The android dispenses with its disguise.

Sue: It isn’t so scary when it looks like a prop from Starlight Express.

Nyssa shakes it to death with her homemade sonic booster.

Sue: So Nyssa was making a huge vibrator in her bedroom? Okay, fair enough. I can believe that.

Nyssa is sad to see such a magnificent machine go up in smoke.

Sue: Don’t worry, they’ll be other vibrators, chick.

And then Adric pilots the TARDIS, managing to land it on a sixpence, right next to the Doctor.

Sue: Un-****ing-believable!

The VisitationThe Doctor searches for the Terileptils’ hidden base with maps of old London town.

Sue: I wish I had a lute so I could play the theme to EastEnders over this.

The Terileptil meets his comrades at their secret bakery base.

Sue: Bloody hell! Is that a bong? Are they trying to get high? It would explain their ridiculous plan, I suppose. Shopping for androids, indeed!

The Doctor and his gang (there are too many of the ****ers to list) reach the bakers.

Sue: Is it definitely a bakery? The red lighting makes it look like a brothel.

Adric becomes distracted by one of his inexplicable erections and topples into some boxes – there’s no other explanation for it, sadly. And then the story concludes with a badly-staged fight scene and the Doctor committing arson.

Sue: Right. So the Doctor just started the Great Fire of London. That’s heroic.

The VisitationAs the place burns to the ground, the Doctor ushers his companions out of the door.

Sue: When he pushed Adric outside just then, he did it with such venom. He really doesn’t like him very much.

The Doctor leaves Mace to clear up the mess. It is only a small fire, after all.

Sue: He always leaves the wrong person behind. It’s becoming a habit.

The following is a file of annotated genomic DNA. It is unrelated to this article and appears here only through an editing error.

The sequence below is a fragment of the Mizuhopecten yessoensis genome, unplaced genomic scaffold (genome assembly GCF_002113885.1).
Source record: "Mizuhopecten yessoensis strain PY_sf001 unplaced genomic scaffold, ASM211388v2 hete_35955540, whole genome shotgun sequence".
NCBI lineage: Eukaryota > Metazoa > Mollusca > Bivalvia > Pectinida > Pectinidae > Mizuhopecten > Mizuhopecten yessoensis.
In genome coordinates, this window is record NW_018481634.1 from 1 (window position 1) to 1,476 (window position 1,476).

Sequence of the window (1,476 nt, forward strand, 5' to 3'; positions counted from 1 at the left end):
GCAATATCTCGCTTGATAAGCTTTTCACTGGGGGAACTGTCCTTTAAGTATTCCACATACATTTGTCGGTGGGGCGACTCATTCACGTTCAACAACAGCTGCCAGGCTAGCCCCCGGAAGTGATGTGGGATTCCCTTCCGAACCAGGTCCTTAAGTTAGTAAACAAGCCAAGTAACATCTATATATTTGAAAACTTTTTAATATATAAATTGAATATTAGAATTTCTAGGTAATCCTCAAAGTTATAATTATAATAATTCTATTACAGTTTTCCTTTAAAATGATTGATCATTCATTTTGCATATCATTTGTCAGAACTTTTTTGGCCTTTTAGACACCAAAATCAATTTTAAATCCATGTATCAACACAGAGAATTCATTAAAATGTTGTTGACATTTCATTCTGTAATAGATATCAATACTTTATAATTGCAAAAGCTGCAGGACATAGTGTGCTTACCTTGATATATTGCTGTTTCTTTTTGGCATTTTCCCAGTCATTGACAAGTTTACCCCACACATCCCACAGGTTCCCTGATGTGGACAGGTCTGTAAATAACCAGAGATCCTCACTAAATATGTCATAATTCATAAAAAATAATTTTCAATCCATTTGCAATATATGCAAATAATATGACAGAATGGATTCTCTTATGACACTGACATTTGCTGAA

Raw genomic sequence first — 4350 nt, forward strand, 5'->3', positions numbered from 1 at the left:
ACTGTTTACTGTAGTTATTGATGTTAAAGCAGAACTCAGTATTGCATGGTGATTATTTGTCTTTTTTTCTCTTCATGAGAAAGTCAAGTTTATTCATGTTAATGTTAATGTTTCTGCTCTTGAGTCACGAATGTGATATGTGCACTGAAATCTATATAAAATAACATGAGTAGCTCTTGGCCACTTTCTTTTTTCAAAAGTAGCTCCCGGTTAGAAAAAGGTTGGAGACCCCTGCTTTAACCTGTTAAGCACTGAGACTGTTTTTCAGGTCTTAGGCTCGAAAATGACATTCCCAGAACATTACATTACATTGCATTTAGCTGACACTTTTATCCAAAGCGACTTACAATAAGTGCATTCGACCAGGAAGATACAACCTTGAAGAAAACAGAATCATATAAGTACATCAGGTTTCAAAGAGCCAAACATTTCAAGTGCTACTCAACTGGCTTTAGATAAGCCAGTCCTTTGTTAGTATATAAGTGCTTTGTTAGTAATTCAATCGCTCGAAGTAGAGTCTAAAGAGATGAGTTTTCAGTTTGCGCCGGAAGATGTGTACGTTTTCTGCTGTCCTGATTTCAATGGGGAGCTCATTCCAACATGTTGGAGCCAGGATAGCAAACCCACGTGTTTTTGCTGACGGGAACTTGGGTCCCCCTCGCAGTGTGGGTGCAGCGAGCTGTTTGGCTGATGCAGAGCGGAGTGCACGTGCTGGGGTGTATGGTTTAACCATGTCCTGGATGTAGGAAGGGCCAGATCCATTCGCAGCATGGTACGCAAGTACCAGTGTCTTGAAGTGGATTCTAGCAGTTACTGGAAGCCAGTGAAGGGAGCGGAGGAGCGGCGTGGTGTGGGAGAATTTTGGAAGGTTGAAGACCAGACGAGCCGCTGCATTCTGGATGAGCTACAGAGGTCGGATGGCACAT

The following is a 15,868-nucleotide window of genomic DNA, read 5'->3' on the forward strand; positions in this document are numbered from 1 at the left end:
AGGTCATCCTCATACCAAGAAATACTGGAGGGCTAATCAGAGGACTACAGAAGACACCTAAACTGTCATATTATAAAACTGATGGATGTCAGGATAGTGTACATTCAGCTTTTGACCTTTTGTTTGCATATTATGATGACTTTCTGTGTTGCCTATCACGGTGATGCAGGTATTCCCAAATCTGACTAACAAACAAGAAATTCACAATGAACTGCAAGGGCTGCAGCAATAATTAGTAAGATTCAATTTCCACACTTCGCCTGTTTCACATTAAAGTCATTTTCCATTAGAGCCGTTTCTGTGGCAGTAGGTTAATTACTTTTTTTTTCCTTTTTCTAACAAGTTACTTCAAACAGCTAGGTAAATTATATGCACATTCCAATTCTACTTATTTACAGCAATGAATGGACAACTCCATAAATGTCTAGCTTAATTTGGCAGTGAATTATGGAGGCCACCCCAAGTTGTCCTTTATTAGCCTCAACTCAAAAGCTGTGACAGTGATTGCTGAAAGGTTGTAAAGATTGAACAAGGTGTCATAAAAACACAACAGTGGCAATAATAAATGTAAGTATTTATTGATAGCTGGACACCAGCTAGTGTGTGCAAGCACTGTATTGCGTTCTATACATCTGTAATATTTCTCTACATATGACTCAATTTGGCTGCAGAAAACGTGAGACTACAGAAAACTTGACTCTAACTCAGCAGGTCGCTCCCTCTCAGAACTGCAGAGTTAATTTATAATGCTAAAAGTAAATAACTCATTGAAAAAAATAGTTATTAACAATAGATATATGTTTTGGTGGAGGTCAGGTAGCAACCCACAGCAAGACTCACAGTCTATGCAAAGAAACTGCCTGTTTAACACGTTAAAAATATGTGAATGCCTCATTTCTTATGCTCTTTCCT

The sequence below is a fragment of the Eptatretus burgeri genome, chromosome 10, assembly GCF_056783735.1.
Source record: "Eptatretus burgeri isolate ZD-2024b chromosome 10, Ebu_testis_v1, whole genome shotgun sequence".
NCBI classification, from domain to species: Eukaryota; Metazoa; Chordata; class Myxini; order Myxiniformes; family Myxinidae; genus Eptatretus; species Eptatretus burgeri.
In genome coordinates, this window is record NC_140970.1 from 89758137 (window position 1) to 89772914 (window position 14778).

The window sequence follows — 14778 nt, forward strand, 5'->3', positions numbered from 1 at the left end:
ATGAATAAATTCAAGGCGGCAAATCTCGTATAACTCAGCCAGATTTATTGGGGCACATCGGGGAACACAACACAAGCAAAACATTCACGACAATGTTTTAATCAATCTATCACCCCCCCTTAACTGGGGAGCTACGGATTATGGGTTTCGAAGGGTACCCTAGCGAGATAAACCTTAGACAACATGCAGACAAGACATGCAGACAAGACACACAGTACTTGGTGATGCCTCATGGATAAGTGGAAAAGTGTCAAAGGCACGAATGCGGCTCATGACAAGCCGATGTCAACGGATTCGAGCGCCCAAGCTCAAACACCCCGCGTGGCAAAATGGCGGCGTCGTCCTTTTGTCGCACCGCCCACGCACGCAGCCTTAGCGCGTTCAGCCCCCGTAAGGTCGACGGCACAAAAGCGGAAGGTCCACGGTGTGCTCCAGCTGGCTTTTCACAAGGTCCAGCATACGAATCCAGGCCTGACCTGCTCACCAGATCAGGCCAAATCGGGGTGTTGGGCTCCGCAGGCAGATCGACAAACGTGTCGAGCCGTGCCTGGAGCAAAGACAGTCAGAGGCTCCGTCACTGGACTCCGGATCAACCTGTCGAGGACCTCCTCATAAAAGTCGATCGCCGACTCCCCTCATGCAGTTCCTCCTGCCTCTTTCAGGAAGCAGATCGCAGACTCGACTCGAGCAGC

But he leaves him with a souvenir – part of the control panel from the Terileptil base.

Sue: Okay, so the Doctor started a huge fire and ****ed with the laws of time. Well that’s just great, isn’t it?

The Score

Sue: That was crap. The only redeeming features were the wood, the bloke from On the Buses and Peter Davison. Everything else – especially the direction – was dreadful. There was nothing to it. Bland, boring, bollocks.


Coming Soon

And finally…

It gives me great pleasure to tell you that an Adventures with the Wife in Space book will be released by Faber & Faber in August 2013. You can even pre-order if you like. For 30 minutes on Tuesday, we were selling more copies than Keith Lemon’s Official 2013 calendar!

However, before you buy this book, you might like to know what’s in it.

Subtitled Life with Doctor Who, the book won’t be a collection of blog posts. This blog will probably end up running to half a million words, and we couldn’t possibly stuff them all into a 240 page hardback, unless it came with its very own electron microscope. Instead, the book will act as a companion to the blog. And while the book will include some edited extracts from the website, it will probably make up less than a quarter of its content.

The Wife in SpaceThe book will be, in a nutshell, the story of me, Sue and Doctor Who. Part memoir, part confessional, part therapy, the book will – I hope! – complement the journey we are still taking.

If that sounds like something you might be interested in, please pre-order a copy while I’m still writing it. Because that isn’t scary at all.

The book will be available for the Kindle and there are plans to release it internationally. I’m sure these options will be added over the next few months and I’ll keep you informed.

This doesn’t mean that a blog compendium won’t be made available at some later date (either as a limited print run in three volumes, or as an electronic collection with added extras, we haven’t decided yet), but at the moment my only priority is to complete this experiment and to meet my deadline with Faber. Hopefully, my mad dash to reach the end makes sense now. I also have plans for the gap between January and August next year, but I can’t talk about that right now.

Finally, I’d like to thank all the readers of this blog for sticking with us and for all of your support over the last 18 months. We wouldn’t be doing this without you.